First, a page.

Lots of girls, bandanas, and as usual, excess, highlight this week’s video offering. More...
While metal bands of pretty much any sub-genre can be found all over the world, different areas have become well known for specific sounds: the New Wave of British Heavy Metal, Scandinavian black metal, Bay Area thrash, and so on. But metal continues to spread and evolve across the planet, and now the various Middle Eastern nations are not only developing their own underground scene, but also inspiring a traditional Arabic sound in metal bands from other countries.
Israeli act Orphaned Land may be one of the most well known, with latest album “All Is One” nearing release through Century Media, but there are many more just waiting to be explored in our never ending quest to unearth the metal underground.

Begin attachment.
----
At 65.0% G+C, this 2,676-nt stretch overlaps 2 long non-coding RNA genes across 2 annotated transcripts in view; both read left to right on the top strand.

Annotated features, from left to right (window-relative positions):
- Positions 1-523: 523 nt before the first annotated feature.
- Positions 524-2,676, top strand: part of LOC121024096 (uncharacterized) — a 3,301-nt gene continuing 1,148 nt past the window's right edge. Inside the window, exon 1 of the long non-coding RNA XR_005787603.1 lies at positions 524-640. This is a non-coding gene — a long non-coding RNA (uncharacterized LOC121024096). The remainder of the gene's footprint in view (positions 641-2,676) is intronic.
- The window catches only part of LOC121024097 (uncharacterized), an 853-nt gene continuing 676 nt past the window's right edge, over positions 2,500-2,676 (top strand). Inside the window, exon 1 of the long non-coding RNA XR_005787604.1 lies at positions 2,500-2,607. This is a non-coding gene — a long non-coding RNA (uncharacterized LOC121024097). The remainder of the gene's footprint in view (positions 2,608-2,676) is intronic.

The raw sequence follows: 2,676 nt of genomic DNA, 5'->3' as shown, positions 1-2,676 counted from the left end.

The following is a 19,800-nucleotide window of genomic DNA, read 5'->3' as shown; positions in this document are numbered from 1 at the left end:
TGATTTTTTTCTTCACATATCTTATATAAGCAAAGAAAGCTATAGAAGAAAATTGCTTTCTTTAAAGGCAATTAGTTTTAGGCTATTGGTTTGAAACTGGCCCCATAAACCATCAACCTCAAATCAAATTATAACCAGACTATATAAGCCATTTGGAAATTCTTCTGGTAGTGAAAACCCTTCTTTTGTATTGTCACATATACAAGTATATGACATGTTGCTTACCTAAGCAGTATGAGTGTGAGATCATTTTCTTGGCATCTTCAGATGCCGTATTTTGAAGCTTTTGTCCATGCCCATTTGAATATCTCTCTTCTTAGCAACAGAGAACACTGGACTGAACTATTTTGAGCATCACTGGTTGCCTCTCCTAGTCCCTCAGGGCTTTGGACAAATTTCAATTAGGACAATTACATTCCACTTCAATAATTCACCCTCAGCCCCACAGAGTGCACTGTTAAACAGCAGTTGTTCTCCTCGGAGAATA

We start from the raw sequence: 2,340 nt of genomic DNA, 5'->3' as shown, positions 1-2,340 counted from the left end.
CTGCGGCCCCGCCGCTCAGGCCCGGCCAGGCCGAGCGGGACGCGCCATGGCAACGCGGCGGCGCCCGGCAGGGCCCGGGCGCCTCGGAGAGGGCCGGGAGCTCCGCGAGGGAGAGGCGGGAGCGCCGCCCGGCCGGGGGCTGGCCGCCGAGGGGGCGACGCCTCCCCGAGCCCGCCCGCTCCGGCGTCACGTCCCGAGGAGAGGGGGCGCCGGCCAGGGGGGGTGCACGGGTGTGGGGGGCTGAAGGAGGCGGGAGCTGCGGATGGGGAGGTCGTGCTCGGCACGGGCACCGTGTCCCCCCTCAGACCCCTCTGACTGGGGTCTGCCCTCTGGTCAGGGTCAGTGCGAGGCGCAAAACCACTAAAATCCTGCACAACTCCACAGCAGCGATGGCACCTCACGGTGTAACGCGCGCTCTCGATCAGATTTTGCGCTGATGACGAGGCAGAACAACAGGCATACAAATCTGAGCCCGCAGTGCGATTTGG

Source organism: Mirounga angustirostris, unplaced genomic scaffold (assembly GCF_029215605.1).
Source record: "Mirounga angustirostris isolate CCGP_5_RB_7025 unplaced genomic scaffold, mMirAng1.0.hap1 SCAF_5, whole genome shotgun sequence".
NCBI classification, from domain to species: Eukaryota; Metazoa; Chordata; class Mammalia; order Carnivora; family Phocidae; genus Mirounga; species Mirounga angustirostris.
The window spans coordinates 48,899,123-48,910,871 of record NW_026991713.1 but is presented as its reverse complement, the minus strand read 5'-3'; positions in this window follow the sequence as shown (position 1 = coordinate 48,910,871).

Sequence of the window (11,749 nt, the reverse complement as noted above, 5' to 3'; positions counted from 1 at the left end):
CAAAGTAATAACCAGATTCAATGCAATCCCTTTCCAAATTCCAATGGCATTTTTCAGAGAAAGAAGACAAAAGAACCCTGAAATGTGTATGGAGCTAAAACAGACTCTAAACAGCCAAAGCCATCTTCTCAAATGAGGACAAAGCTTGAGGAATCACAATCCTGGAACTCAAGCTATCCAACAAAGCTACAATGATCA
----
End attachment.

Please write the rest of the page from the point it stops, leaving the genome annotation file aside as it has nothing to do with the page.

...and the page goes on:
Today we’ll cover three lesser known bands either residing in or strongly influenced by the Middle East. If you dig these acts but want something more on the power or progressive side, be sure to also check out Myrath, which was covered in our look at bands getting exposure through the Prog Power USA festival.
Currently down to three members and now seeking a new keyboardist for live shows, Egyptian outfit Sand Aura released debut full-length album “Elegy of the Orient” last year. The album can be ordered directly through the band’s website or streamed in its entirety via Bandcamp.
Sand Aura covers a whole lot of ground sound-wise, working off a proto death metal base with deep and guttural vocals, adding in a folksy edge, and then also bringing out clean female vocals. Give it a listen and decide how it sounds yourself through the player below.